February 21, 2023

Good morning. Almost a year ago, Russia attacked Ukraine, with aims to quickly decapitate the government in Kyiv, install a pro-Kremlin puppet and present the West with a fait accompli.

  • It didn't work. But the invasion sparked a grinding war and energy crisis, both of which amplified and altered the already massive shocks of the COVID era.

Today, in 1,130 words, or 4.5 minutes, we explore Russia-Ukraine-related economic developments of the last year, with an eye to how things did β€” and didn't β€” play out as expected.

1 big thing: Europe's shifting energy mix

Data: Bruegel, ENTSO-G; Chart: Axios Visuals

It was a painful, expensive β€” and not entirely voluntary β€” transformation, but Europe has sharply cut reliance on Russian gas, Matt writes.

Why it matters: In the early days of the invasion, few thought it possible that Europe's economy could function without access to the relatively cheap, reliable supplies of Russian natural gas that countries like Germany had based large parts of their economy upon.

  • Yet, Russia's share of the European Union's natural gas imports has fallen from roughly 40% just before the invasion to less than 10% in the early weeks of 2023.

Zoom in: The drop is the result of European sanctions on Russia along with Kremlin counter-embargoes which culminated in Moscow's decision to effectively cut off supplies of natural gas through the Nord Stream 1 pipeline to Germany in September.

  • Other nations have rushed to fill the gap left by Russian gas, with imports of liquified natural gas surging from the U.S. and Qatar, among others.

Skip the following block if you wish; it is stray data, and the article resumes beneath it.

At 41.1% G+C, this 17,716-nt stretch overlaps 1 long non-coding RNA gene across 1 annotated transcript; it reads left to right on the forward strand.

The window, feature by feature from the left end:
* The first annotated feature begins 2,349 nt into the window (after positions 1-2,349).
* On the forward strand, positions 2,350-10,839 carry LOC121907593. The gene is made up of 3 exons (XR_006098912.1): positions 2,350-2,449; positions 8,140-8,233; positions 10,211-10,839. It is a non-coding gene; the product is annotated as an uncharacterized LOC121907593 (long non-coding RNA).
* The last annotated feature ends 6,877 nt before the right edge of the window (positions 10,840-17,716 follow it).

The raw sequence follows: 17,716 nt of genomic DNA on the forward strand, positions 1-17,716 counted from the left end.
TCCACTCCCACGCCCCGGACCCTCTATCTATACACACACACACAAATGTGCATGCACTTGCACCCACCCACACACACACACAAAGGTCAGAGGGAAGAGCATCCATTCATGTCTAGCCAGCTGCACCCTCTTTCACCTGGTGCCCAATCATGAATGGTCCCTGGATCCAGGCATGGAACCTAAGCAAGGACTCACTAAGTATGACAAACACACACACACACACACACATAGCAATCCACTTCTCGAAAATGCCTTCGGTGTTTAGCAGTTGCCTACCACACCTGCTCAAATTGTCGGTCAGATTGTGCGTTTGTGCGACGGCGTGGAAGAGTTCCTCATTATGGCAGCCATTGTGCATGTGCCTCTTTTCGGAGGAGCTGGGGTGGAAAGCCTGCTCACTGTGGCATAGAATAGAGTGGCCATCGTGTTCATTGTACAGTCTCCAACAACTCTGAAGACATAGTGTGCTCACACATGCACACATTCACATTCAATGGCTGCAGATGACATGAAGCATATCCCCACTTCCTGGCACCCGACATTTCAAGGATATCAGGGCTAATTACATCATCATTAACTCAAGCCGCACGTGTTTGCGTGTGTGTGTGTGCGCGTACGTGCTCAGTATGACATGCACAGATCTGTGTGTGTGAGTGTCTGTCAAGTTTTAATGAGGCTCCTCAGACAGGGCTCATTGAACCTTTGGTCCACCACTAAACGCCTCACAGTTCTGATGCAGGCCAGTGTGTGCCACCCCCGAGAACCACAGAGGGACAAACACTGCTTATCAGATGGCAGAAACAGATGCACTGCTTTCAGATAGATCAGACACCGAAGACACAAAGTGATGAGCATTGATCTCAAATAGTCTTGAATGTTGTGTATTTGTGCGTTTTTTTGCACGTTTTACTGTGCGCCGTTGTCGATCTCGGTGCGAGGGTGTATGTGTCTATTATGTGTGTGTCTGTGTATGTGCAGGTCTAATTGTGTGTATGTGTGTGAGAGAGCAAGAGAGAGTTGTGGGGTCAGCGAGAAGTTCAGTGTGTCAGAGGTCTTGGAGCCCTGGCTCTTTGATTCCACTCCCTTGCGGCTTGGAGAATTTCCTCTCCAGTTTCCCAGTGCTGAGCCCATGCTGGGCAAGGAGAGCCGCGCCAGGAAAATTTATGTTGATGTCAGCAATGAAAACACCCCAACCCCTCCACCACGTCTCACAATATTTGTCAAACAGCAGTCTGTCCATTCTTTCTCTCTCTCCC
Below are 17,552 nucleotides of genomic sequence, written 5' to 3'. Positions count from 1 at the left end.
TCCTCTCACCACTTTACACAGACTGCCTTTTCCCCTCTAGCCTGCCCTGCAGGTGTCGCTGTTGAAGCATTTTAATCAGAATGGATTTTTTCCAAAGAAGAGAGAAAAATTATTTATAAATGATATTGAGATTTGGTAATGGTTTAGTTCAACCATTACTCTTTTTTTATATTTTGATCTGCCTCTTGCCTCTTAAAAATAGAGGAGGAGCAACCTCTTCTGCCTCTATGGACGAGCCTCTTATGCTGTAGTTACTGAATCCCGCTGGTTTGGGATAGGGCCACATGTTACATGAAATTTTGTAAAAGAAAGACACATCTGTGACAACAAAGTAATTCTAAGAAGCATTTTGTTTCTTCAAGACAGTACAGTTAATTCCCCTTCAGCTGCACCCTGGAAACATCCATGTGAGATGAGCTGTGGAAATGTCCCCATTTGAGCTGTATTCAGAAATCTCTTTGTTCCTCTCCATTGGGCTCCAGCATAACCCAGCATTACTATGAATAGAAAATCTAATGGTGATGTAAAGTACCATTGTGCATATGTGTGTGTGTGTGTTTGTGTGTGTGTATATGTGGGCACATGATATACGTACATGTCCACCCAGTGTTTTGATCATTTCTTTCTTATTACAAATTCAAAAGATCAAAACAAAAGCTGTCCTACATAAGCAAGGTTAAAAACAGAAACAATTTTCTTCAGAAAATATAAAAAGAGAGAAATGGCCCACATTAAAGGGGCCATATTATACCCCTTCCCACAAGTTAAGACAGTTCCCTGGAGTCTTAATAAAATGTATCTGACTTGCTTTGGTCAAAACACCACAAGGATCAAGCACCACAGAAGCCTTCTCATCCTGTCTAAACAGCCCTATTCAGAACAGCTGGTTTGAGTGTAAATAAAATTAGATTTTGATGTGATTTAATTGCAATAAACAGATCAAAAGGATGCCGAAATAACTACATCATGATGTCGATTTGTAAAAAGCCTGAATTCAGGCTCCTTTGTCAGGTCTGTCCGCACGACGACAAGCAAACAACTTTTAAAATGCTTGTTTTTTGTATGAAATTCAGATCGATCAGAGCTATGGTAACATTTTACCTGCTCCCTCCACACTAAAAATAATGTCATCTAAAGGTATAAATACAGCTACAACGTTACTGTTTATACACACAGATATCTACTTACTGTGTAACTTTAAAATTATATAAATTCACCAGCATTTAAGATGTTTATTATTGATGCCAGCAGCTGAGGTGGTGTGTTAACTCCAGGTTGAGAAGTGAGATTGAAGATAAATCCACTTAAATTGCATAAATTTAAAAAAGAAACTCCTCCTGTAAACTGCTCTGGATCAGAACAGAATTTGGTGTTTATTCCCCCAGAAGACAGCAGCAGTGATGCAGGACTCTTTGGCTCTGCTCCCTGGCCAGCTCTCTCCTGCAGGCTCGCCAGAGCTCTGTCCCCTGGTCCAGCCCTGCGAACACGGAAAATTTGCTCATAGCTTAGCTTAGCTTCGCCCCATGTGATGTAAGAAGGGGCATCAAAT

• And so far, Europe has defied expectations for a recession, eking out a surprising bit of growth at the end of 2022.

Yes, but: The transition away from Russia has been incredibly costly.

The bottom line: Russian President Vladimir Putin may have been betting that his dominance as an energy provider to Europe gave him enough power to do as he liked in Ukraine. But as new sources of natural gas come online to supply Europe, Russia's energy leverage is disappearing fast.

2. Charted: Price shock

European benchmark natural gas prices
Data: FactSet; Chart: Axios Visuals

Commodities markets, initially a key theater of operations for Russian aggression, have normalized to an extent few thought possible last year, Matt writes.

Driving the news: European natural gas prices have dropped to their lowest level since before the war in recent days, amid surging stockpiles of gas and expectations of continued mild weather that will decrease heating demand.

  • And it's not just the gas markets that have normalized.

State of play: Global crude oil prices have remained relatively steady β€” hovering between $75 and $85 a barrel for most of this year, even after Russia announced plans to cut its oil production by about 5%.

The bottom line: The world is adjusting to the economic realities of the post-COVID, post-Ukraine-invasion world.

3. Catch up quick

🚨 Putin says Russia is suspending its participation in the New START nuclear arms control treaty. (Axios)

✨ Biden makes a surprise visit to Kyiv. (Axios) How he did it. (Axios)

πŸ‡·πŸ‡Ί Russia's reliance on China deepens. (Axios)

4. Russia's resilience in the economic war

Change in the ruble's foreign exchange rates
Data: FactSet; Chart: Axios Visuals

The West enacted a never-before-seen level of sanctions and financial pressure on Russia, in an attempt to buckle its economy and destroy Russian public support for the war, Matt writes.

  • The impact has been less than expected.

The big picture: The unprecedented combination of economic sanctions, embargoes, constraints on financial transactions, asset seizures, and never-before-used crude oil price caps has taken a toll.

  • But Russia has found workarounds enabling its economy to continue to fund the war.